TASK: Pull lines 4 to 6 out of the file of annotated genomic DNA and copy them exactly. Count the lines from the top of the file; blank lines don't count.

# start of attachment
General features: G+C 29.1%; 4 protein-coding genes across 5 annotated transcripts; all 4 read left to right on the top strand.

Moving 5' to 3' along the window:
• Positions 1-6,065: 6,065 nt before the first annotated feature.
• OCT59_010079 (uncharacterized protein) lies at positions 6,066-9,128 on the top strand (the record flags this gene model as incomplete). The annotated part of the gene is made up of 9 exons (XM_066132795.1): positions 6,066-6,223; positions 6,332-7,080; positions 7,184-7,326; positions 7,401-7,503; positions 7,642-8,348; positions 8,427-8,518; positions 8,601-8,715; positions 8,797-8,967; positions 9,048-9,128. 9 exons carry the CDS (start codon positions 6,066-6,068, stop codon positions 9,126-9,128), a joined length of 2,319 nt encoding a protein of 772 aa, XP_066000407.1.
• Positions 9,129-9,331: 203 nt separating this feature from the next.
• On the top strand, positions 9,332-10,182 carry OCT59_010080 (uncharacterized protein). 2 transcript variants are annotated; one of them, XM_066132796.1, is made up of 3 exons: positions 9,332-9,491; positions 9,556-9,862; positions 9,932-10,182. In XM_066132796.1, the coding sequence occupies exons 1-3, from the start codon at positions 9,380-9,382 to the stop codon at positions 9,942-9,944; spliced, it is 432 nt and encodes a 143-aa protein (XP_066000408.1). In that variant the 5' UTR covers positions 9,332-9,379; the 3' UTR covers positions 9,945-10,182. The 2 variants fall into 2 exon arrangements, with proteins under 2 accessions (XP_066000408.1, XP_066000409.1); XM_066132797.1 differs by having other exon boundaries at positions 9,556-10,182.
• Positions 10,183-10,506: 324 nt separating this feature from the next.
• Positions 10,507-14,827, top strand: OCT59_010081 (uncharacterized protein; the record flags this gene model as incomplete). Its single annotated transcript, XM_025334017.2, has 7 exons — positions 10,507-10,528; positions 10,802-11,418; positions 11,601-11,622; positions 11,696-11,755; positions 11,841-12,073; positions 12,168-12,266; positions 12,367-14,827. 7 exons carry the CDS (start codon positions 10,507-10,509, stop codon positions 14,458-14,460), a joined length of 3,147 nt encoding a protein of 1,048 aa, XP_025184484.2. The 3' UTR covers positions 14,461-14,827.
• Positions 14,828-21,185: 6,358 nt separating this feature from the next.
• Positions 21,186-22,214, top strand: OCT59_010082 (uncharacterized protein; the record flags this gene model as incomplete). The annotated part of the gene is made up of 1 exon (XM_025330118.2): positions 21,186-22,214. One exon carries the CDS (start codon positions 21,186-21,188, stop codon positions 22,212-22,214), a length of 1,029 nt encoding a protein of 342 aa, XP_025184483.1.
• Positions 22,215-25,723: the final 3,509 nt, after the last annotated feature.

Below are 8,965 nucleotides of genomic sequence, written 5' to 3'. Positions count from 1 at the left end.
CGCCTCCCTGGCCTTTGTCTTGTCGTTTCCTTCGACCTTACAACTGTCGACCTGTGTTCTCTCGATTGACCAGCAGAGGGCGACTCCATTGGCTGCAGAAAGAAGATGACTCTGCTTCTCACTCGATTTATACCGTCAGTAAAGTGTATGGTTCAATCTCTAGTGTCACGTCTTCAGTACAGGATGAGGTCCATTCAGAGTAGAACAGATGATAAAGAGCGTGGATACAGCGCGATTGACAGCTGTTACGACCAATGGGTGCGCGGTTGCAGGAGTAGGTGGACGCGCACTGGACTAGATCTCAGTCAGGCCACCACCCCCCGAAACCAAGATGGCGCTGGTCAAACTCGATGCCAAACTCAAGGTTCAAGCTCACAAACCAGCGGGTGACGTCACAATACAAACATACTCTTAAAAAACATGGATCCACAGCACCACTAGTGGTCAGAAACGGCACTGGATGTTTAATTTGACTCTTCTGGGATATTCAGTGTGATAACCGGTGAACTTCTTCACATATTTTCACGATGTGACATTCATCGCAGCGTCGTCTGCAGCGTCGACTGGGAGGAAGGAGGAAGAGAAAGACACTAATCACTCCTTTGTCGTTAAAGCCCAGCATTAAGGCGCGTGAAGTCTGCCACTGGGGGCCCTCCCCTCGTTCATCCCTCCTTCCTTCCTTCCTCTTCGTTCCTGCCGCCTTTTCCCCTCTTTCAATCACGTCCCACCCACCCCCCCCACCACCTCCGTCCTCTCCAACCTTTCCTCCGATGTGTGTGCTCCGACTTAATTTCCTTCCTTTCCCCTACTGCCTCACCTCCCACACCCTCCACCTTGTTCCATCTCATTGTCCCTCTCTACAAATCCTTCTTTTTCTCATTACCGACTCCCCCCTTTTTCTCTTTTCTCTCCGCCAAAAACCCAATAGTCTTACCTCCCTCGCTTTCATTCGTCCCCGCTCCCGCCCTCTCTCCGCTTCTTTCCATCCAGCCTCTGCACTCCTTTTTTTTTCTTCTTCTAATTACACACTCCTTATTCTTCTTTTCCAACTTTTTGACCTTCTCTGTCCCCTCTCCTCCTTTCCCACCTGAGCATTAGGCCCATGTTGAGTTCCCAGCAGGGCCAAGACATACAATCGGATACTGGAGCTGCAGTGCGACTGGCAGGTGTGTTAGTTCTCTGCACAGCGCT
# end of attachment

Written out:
• OCT59_010079 (uncharacterized protein) lies at positions 6,066-9,128 on the top strand (the record flags this gene model as incomplete). The annotated part of the gene is made up of 9 exons (XM_066132795.1): positions 6,066-6,223; positions 6,332-7,080; positions 7,184-7,326; positions 7,401-7,503; positions 7,642-8,348; positions 8,427-8,518; positions 8,601-8,715; positions 8,797-8,967; positions 9,048-9,128. 9 exons carry the CDS (start codon positions 6,066-6,068, stop codon positions 9,126-9,128), a joined length of 2,319 nt encoding a protein of 772 aa, XP_066000407.1.
• Positions 9,129-9,331: 203 nt separating this feature from the next.
• On the top strand, positions 9,332-10,182 carry OCT59_010080 (uncharacterized protein). 2 transcript variants are annotated; one of them, XM_066132796.1, is made up of 3 exons: positions 9,332-9,491; positions 9,556-9,862; positions 9,932-10,182. In XM_066132796.1, the coding sequence occupies exons 1-3, from the start codon at positions 9,380-9,382 to the stop codon at positions 9,942-9,944; spliced, it is 432 nt and encodes a 143-aa protein (XP_066000408.1). In that variant the 5' UTR covers positions 9,332-9,379; the 3' UTR covers positions 9,945-10,182. The 2 variants fall into 2 exon arrangements, with proteins under 2 accessions (XP_066000408.1, XP_066000409.1); XM_066132797.1 differs by having other exon boundaries at positions 9,556-10,182.